The exclusion of significant parts of the world population from active life is a sad reality today and will be for years to come. That’s the thesis that Saskia Sassen, a sociologist focused on globalization and global cities, describes in her last two books, Territory, Authority, Rights and Expulsions. If the first is a reflection on the dynamic relationship between global and local realities, the second analyzes the nature of extractive capitalism, one of the emerging trends in the world economy, where the expulsion of people from the places where they lived and land-grabbing are elements of a widespread practice of the private appropriation of natural wealth and knowledge.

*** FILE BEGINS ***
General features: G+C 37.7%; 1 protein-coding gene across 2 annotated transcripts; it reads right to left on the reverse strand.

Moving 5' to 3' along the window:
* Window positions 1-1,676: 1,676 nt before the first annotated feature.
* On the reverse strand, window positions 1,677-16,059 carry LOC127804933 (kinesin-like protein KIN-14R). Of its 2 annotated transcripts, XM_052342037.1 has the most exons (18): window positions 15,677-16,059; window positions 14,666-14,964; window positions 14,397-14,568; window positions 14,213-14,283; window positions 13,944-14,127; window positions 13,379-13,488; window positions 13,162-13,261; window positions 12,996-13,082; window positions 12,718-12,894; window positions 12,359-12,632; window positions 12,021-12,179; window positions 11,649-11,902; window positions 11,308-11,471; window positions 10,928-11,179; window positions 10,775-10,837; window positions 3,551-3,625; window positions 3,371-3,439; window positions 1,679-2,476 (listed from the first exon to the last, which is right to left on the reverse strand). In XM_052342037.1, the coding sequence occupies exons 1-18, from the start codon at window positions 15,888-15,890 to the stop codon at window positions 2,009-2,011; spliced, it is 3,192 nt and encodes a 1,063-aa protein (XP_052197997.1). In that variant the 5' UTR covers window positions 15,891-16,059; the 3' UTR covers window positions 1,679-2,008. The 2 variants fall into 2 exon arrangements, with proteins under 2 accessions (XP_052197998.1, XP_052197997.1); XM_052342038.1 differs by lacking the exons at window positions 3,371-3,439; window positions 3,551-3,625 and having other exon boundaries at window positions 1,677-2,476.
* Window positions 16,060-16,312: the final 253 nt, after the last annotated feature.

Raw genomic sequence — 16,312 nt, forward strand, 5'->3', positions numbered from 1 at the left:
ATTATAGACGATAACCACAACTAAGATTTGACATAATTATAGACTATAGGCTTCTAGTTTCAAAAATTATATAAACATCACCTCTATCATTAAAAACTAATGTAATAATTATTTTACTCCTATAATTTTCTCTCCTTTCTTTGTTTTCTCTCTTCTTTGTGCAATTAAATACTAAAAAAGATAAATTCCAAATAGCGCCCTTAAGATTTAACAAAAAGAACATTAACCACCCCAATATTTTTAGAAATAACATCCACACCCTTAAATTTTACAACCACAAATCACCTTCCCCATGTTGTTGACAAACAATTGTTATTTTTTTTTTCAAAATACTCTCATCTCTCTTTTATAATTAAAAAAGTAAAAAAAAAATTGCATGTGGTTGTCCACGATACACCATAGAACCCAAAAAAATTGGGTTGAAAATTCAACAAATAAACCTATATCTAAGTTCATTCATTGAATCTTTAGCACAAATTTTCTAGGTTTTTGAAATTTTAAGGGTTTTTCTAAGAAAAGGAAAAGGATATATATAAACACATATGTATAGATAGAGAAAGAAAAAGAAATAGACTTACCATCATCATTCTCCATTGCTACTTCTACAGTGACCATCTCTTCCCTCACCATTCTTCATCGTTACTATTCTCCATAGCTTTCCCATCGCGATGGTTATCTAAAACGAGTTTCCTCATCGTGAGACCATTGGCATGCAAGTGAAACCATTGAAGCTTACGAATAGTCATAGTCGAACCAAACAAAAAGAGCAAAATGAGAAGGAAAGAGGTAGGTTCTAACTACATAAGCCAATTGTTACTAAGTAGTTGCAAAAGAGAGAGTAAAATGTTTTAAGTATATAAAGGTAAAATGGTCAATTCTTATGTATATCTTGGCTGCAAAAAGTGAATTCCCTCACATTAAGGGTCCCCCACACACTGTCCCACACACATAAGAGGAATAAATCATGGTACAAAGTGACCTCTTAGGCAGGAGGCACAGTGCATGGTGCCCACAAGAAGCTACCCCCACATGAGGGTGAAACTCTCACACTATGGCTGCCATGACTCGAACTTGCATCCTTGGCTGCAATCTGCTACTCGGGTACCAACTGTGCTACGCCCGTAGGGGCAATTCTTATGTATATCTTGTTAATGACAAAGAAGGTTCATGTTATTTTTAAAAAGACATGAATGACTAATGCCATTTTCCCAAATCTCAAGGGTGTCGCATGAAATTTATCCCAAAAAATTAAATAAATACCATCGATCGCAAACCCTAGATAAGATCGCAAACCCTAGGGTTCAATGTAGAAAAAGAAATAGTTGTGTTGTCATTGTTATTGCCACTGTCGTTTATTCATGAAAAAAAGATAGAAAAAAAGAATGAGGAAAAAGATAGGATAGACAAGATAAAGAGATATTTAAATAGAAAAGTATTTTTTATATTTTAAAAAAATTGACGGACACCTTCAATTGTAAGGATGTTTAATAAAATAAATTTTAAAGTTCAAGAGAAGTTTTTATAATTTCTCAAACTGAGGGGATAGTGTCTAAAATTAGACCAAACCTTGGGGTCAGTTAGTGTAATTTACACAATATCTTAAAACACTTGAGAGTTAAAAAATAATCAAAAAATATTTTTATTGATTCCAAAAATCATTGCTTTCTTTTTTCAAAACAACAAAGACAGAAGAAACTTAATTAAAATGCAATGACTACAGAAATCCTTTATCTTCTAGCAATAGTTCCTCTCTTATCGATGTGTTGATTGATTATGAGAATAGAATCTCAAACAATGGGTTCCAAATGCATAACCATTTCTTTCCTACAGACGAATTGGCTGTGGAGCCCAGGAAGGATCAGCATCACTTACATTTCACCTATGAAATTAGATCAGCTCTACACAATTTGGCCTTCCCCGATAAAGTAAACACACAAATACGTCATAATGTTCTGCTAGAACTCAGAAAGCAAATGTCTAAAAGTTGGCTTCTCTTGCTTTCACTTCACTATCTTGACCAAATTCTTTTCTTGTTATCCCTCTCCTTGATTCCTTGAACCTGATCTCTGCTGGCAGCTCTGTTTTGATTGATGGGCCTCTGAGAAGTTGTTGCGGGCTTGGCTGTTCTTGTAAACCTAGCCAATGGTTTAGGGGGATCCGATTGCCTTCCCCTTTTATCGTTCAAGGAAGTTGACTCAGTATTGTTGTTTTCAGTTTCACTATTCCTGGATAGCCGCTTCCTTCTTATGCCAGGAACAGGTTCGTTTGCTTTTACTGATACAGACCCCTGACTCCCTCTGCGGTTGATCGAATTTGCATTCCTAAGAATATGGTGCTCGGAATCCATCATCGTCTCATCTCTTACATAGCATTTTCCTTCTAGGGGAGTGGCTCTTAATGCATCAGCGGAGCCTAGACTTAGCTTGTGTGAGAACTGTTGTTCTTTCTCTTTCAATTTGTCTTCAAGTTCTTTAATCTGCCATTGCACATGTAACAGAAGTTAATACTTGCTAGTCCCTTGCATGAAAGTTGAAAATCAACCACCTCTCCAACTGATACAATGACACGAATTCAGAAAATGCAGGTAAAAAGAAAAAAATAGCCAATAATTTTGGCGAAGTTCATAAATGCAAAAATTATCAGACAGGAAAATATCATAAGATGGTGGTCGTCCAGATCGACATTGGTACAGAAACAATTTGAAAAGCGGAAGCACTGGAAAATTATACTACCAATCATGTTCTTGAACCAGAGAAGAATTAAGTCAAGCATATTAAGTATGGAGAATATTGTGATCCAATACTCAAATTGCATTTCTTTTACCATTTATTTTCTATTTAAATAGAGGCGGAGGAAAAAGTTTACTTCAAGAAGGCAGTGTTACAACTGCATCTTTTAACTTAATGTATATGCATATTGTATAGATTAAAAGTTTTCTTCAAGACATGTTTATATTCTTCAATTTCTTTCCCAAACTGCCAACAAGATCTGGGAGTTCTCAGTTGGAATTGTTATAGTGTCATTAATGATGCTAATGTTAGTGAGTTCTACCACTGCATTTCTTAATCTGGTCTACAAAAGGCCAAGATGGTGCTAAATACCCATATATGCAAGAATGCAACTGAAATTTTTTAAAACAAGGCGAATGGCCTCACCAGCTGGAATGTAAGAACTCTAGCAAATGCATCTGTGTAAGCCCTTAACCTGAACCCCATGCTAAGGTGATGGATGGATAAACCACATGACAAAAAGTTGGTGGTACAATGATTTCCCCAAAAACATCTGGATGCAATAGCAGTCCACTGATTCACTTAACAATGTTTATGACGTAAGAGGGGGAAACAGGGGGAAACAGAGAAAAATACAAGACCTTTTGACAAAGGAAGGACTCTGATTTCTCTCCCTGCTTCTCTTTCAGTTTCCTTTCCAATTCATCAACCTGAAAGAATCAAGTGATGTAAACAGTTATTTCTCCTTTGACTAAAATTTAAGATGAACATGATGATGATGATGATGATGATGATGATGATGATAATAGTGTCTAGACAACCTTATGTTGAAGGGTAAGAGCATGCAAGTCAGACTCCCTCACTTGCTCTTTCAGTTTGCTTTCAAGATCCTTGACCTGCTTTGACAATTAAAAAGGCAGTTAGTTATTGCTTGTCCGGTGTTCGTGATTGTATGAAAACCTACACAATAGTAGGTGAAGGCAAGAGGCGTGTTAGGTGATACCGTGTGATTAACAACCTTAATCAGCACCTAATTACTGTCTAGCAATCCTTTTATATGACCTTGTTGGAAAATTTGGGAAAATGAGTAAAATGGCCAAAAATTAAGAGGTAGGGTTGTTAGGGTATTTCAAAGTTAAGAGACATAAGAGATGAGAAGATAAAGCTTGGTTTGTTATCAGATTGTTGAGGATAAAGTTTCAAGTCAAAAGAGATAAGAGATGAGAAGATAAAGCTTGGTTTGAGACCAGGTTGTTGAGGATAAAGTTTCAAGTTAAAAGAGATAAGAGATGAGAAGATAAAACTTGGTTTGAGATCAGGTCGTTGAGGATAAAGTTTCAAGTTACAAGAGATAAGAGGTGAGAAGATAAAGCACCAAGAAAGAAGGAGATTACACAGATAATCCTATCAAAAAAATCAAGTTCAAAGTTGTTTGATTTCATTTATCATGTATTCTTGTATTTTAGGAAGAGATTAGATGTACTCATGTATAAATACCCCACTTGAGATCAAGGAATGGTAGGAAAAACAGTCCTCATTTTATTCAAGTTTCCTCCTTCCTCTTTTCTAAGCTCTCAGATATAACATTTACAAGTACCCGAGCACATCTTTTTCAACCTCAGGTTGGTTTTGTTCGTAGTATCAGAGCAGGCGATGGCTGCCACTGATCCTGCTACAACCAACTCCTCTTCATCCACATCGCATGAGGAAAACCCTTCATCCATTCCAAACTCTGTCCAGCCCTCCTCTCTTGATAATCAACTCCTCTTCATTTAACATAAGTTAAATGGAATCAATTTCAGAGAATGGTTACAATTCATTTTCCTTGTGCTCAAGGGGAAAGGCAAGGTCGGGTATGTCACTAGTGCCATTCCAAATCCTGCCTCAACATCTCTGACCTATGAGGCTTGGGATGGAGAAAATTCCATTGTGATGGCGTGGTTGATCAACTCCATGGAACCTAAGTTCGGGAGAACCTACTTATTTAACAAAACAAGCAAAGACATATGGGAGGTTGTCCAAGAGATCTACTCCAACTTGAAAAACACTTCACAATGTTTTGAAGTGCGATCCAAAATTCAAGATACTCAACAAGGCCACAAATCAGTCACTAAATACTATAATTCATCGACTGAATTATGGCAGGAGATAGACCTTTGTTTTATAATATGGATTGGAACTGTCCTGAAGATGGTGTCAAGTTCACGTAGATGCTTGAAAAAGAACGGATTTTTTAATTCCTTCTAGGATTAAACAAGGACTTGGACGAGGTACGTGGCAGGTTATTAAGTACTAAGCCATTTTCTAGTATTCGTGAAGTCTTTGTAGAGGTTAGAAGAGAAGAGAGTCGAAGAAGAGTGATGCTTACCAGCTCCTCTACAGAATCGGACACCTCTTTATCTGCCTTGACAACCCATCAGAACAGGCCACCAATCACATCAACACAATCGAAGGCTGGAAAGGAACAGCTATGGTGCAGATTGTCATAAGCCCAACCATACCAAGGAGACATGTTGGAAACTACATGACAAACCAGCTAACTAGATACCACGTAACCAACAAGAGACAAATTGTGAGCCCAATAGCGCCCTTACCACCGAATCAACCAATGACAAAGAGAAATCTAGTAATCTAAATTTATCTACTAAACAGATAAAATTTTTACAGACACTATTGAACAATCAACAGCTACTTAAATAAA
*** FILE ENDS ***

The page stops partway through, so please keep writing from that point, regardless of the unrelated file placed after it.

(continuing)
The expropriation of African, Asian and even European regions to be put in the hands of agro-industrial multinational companies and the plundering of natural resources are recurring elements in the extractive capitalism chronicles. Here, finance is the protagonist of a wealth expropriation never before seen in history. Sassen’s analysis outlines a future in which the trend of population banishment has the features of a social apocalypse.
From her most recent essays, it’s clear that Sassen is engaged in countering a reductionist reading of globalization — a parenthesis about to be closed — to sharpen criticism on the extractive capitalism that opposes isolationism and economic nationalism. This interview is compiled from a conversation during her visit to Rome and numerous email exchanges.